From Land to Legislature in Fifty Years


Title: Paperback
Sale price£10.00




Iqaluit, the capital city of the new Canadian territory of Nunavut, is set in a region with an archeological history of approximately 3800 years. Along the coastline of Frobisher Bay, there are signs of occupation by the Sivullirmiut, the first people who occupied parts of Nunavut rom 1800 BC to 1000 AD, and also of the Taissumanialungmiut, the ancestors of the present-day Inuit ca. 1000 to 1500 AD thought to have migrated from Alaska to the eastern arctic and Greenland. By the time Qallunaat (non-Inuit) arrived in the 16th century, Inuit were leading a more nomadic lifestyle bringing them into contact with explorers, whalers, and traders.


It was only in the early 1940's when the first permanent structures larger than a traditional Inuit winter house or an isolated trading post appeared on Frobisher Bay. These structures were erected by the United States Army Air Forces (USAAF) in 1941, to establish the Crystal Two weather station and forward air base near the west end of Frobisher Bay. Koojesse Inlet, the location chosen, was adjacent to the traditional Inuit summer fish camp on the east bank of the Sylvia Grinnell River. Inuit soon set up a more permanent camp on Manirajaq, the flatlands just east of the base. They called it Iqaluit (or lkhaluit in the spelling of the time), meaning "place of many fish".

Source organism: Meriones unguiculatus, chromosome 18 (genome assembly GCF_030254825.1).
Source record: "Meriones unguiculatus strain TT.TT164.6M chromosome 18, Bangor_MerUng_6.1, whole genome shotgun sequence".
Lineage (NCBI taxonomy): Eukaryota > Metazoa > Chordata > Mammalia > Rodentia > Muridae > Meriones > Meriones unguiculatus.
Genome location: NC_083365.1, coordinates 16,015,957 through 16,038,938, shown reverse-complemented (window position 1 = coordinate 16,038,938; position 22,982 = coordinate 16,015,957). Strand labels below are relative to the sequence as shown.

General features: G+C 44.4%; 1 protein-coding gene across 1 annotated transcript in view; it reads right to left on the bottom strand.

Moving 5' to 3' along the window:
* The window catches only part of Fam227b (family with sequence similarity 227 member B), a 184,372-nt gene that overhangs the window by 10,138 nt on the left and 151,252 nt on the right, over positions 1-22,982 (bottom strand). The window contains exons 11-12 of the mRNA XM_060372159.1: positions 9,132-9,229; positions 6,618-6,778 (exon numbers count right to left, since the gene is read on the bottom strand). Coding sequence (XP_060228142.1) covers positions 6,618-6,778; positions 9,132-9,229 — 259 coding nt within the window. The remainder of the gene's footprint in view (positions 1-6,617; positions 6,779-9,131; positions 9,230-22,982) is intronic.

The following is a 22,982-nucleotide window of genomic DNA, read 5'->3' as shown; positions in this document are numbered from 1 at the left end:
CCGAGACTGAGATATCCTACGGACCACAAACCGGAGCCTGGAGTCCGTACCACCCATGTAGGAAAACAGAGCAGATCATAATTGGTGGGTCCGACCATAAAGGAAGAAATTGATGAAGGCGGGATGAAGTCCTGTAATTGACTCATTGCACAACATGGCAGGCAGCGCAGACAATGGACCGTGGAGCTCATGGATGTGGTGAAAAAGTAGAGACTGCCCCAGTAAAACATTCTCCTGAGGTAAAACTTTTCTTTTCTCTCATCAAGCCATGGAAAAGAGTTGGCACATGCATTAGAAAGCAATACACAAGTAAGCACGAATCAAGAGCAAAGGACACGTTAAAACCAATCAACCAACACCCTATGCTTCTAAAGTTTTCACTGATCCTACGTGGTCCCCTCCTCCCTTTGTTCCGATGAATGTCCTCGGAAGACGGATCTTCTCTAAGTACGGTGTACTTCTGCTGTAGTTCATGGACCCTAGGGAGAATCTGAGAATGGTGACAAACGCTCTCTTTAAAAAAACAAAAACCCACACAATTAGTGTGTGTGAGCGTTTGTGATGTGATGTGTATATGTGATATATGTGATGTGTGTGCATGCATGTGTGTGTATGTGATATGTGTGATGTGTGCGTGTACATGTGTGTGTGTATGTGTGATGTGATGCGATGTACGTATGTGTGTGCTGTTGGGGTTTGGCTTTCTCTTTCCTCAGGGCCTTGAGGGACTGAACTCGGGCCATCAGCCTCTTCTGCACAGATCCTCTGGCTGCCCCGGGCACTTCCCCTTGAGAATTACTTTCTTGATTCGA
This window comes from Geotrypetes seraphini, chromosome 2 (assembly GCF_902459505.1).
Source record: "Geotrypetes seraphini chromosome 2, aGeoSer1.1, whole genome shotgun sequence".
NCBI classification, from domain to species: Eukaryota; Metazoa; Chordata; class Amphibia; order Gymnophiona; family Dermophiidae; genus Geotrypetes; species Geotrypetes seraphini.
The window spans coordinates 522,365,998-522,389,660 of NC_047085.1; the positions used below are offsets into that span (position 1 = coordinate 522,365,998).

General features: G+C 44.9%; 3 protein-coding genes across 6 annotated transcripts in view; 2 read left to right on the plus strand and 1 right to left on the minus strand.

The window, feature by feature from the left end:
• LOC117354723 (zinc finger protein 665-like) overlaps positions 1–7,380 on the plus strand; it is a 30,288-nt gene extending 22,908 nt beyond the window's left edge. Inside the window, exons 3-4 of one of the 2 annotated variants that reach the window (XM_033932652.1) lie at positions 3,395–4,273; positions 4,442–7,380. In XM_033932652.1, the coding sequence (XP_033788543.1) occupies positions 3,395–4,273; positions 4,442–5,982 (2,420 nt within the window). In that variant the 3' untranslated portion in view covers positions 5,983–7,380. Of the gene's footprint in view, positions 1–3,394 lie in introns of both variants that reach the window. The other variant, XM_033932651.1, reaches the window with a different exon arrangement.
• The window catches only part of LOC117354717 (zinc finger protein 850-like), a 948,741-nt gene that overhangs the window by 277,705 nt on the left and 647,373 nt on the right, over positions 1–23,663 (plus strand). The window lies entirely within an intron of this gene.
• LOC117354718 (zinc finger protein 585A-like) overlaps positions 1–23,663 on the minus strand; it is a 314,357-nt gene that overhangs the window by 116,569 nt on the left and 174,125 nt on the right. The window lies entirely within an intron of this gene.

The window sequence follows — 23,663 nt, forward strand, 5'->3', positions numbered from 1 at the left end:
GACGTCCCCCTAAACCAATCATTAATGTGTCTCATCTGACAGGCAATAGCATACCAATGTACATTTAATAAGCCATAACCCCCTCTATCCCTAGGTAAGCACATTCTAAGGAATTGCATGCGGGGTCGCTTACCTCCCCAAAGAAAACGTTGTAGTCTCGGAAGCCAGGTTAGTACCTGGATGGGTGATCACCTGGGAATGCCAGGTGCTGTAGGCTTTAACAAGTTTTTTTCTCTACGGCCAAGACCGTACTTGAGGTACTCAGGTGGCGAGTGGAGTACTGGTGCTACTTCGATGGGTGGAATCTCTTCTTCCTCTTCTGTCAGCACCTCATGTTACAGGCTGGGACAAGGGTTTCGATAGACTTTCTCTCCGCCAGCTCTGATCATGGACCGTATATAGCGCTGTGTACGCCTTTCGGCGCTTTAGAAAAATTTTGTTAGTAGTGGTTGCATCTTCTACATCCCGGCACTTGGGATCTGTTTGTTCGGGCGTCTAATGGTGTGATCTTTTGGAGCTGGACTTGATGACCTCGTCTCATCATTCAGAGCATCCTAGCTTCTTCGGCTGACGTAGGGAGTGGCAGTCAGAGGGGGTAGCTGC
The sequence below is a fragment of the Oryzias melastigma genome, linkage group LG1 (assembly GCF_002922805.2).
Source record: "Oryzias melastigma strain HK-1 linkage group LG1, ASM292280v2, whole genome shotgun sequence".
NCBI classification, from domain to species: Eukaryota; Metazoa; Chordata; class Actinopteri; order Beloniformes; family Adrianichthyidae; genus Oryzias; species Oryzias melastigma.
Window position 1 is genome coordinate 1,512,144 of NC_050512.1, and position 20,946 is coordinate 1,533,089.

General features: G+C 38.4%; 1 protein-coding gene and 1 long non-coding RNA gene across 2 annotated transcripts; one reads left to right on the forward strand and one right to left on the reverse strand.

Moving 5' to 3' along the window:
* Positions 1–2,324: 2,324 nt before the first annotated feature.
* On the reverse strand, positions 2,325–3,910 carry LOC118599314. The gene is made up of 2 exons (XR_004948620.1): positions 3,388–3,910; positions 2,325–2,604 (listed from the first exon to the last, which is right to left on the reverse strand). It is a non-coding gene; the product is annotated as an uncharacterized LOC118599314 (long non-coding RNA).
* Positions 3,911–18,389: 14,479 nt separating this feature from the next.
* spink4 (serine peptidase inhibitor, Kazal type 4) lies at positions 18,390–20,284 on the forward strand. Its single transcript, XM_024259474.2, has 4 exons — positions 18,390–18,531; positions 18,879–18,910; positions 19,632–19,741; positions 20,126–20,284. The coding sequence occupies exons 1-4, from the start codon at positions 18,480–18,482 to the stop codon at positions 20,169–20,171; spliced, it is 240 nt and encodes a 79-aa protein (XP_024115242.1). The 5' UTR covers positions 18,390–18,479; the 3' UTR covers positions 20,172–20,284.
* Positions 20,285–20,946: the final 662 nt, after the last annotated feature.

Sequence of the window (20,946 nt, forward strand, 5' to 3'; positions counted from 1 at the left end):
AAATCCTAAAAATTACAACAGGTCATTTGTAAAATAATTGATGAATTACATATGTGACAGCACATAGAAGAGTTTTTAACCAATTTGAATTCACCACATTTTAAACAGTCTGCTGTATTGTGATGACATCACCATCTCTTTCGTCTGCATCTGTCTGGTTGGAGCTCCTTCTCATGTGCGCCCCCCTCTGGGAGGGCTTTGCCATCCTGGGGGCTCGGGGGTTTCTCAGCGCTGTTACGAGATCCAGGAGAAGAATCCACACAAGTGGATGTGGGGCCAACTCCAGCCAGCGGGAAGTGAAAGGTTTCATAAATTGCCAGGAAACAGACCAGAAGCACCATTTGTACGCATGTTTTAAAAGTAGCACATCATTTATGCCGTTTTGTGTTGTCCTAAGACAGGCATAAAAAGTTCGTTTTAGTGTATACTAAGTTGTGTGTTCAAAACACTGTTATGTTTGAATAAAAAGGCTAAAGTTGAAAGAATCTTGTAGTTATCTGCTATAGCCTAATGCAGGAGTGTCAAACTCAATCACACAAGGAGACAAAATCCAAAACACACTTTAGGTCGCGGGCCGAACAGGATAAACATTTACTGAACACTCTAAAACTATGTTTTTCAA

Although the intended use of Crystal Two as an USAAF air-transfer base for World War II was short-lived and abandoned in 1944, the weather station continued to operate and the elements of a transportation and communications centre in Canada's eastern arctic were in place. Known simply as Frobisher Bay, or Frobe, its territorial evolution into the capital City of Iqaluit in 1999 has been influenced by an unusual variety of military, government and civilian activities over time as seen in the pages of this document.


This historical overview of the development of Iqaluit focuses mainly on the built environment, with a few insights into people and lifestyles of the time. It consists of seven sections. The first section reviews activities in the larger defined Iqaluit Region prior to 1940 and the construction of Crystal Two. The next five sections key development to the time frame between the five orthomosaic aerial maps prepared by NRCan, ending in the Year 2000, the beginning of Nunavut.


Now that twenty years have passed since the inauguration of Nunavut, a seventh section has been added to comment on post-inaugural activities. Principal references and acknowledgements complete this document.


Publisher - Panya Clark Espinal

Author(s) - Mary F. Clark


Published Date - January 11 2023

ISBN - 9781778351372

Dimensions - 21.6 x 28 x 1 cm

Page Count - 139

Customer Reviews

Based on 1 review Write a review

Payment & Security

American Express Apple Pay Diners Club Discover Maestro Mastercard Shop Pay Union Pay Visa

Your payment information is processed securely. We do not store credit card details nor have access to your credit card information.

You may also like

Recently viewed